More than 6.5 billion people are expected to live in cities by 2050, according to UN estimates. That figure represents more than double the number of people currently living in such settlements. In order to withstand the pressure on infrastructure that this process of urbanization will bring, smart cities — referring to a concept by which cities’ traditionally offline systems such as water supply networks are brought online and connected to sophisticated analysis and control systems — are expected to grow commensurate with this process of worldwide urbanization.
Alongside provisioning special, low-powered telecommunications networks to support their connectivity, sensor technology is the key means for driving the growth of these projects, which are expected to rise fourfold in number by 2025.
The following are just some of the ways in which the latest breed of low-power sensors, specifically designed for monitoring city infrastructure, are helping to make the smart city dream a reality.
Installing a network of smart, Internet of Tthings (IoT)-enabled sensors can greatly improve the efficiency of any water distribution network. A key benefit of smart water networks is reducing non-revenue water, or supply water physically lost as it passes through the system due to leakages. Advanced sensing technologies, such as analytical techniques that measure water usage within a closed geographic area to assess loss, can provide utilities with real-time visibility on any leaks occurring. Advanced data analytics can add further insights by parsing the raw information from the sensors. According to a World Bank study, 32 billion cubic meters of water are lost annually due to such issues which, among other reasons, can often be attributed to poor or aging infrastructure and theft.
Like water, wastewater management can also be improved by using smart networks to connect infrastructure with control and monitoring systems, such as SCADA (Supervisory Control and Data Acquisition) platforms. Combined sewer overflow and sanitary sewer overflow events occur whenever sewer systems are filled past capacity and are forced to spill contaminated contents from designated overflow sites. Such events can have devastating implications for nearby residents and for the local ecosystem. When a sewer gate malfunctioned in King County, Wash., in February, 11 homes were swamped and 24 residents displaced.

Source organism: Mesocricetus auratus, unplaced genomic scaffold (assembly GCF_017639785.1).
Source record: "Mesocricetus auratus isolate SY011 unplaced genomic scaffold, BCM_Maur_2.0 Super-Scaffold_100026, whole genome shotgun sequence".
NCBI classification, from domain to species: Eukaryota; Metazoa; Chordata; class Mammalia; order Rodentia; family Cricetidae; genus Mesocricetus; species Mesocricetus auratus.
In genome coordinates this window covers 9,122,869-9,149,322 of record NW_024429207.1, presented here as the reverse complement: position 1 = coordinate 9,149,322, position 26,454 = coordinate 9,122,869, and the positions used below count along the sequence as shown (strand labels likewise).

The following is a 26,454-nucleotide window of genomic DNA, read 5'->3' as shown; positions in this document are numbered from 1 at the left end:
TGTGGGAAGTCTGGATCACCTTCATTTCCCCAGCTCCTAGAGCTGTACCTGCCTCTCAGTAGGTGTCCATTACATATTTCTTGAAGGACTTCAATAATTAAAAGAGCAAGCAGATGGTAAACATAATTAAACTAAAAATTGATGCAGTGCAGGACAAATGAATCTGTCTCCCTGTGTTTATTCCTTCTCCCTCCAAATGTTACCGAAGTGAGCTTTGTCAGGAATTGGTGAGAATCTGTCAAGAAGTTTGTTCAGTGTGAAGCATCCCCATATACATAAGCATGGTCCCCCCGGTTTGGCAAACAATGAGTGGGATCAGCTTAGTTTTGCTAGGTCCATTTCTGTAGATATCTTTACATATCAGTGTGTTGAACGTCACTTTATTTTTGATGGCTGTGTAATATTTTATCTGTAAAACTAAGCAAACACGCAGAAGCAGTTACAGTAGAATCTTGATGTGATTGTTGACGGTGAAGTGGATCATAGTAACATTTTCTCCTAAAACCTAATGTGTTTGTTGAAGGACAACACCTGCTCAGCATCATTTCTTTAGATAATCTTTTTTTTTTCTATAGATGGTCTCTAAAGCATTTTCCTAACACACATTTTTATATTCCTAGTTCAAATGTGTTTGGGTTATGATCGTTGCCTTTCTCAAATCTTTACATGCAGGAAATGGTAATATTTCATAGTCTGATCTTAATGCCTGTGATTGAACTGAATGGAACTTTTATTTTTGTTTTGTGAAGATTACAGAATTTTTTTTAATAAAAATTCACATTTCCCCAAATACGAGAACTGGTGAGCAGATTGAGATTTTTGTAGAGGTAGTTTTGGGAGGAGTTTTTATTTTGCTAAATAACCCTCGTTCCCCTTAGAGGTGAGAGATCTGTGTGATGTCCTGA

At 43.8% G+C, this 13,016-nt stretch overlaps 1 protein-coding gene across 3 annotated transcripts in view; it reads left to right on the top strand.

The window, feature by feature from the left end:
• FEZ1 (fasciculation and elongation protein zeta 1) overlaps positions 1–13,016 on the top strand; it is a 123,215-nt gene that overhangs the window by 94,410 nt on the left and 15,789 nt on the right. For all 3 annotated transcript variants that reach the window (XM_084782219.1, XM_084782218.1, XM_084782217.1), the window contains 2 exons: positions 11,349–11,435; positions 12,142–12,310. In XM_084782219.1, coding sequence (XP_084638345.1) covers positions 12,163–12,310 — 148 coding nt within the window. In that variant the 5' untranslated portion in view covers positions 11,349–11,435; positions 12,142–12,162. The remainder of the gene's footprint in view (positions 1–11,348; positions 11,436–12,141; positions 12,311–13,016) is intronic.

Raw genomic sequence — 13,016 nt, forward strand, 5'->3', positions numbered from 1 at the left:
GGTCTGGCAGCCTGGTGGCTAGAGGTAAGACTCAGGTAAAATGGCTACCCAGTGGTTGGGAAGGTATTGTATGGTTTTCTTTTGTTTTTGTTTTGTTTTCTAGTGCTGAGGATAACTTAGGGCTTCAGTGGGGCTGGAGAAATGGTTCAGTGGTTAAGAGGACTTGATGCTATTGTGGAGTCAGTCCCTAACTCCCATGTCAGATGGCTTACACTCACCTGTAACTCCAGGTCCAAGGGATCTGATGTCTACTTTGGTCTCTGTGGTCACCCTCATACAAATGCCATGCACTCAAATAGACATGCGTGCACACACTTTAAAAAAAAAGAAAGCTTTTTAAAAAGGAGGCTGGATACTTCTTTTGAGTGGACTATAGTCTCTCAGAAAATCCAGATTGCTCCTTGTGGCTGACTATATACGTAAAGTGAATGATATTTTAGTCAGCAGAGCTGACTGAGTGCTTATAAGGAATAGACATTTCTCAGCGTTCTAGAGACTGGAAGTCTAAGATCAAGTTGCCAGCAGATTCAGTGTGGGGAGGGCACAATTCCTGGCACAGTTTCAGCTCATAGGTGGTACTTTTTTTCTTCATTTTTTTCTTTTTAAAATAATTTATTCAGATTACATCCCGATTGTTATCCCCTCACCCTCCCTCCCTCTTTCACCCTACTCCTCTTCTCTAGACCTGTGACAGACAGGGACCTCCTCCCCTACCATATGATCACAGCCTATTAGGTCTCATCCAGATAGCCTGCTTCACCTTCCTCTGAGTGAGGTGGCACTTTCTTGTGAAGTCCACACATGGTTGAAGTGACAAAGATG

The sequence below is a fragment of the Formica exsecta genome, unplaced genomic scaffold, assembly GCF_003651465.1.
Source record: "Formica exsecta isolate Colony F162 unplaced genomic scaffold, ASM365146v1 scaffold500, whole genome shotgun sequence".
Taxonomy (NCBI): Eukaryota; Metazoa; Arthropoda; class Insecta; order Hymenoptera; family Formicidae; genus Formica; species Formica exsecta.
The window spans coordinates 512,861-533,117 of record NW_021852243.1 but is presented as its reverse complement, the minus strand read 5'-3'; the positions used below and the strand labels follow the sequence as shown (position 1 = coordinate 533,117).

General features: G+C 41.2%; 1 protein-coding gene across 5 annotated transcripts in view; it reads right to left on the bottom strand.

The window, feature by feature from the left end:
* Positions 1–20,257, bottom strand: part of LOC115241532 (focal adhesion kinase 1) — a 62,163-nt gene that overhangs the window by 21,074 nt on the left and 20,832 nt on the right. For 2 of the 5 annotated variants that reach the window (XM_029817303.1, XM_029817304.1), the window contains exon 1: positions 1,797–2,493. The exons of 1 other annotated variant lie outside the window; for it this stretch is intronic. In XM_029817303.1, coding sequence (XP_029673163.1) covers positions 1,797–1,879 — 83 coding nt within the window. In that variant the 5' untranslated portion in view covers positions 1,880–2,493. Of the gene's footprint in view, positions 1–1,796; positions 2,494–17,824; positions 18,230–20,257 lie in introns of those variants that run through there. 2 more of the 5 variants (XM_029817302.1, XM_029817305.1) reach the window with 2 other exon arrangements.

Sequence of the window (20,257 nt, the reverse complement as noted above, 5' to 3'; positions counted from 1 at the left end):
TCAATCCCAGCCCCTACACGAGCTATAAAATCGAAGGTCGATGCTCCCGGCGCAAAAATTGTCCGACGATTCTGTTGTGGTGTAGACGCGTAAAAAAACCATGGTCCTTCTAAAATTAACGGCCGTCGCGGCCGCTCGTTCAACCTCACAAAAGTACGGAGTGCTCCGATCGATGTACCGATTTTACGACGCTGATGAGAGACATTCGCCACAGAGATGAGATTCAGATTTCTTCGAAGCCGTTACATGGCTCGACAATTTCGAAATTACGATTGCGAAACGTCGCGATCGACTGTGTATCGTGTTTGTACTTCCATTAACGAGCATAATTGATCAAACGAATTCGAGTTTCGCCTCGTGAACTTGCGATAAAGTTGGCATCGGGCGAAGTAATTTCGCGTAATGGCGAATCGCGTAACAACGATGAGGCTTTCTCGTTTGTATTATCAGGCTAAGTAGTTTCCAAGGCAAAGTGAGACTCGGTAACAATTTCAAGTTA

The more real-time monitoring capabilities a utility has at its disposal (such as data from sensors to measure water quality, pressure and velocity) the quicker it can react to changing conditions to initiate remedial mechanisms such as manipulating underground gates and valves or activating ancillary treatment sites. Fewer overflows also extends the lifetime of equipment throughout wastewater networks.
Although from a consumer’s perspective it may seem hard to distinguish between the electricity supplied from one outlet to the next, this is not the case for industrial users for whom the consistency of voltage, frequency and waveform can have important ramifications for manufacturing processes and machine life expectancy.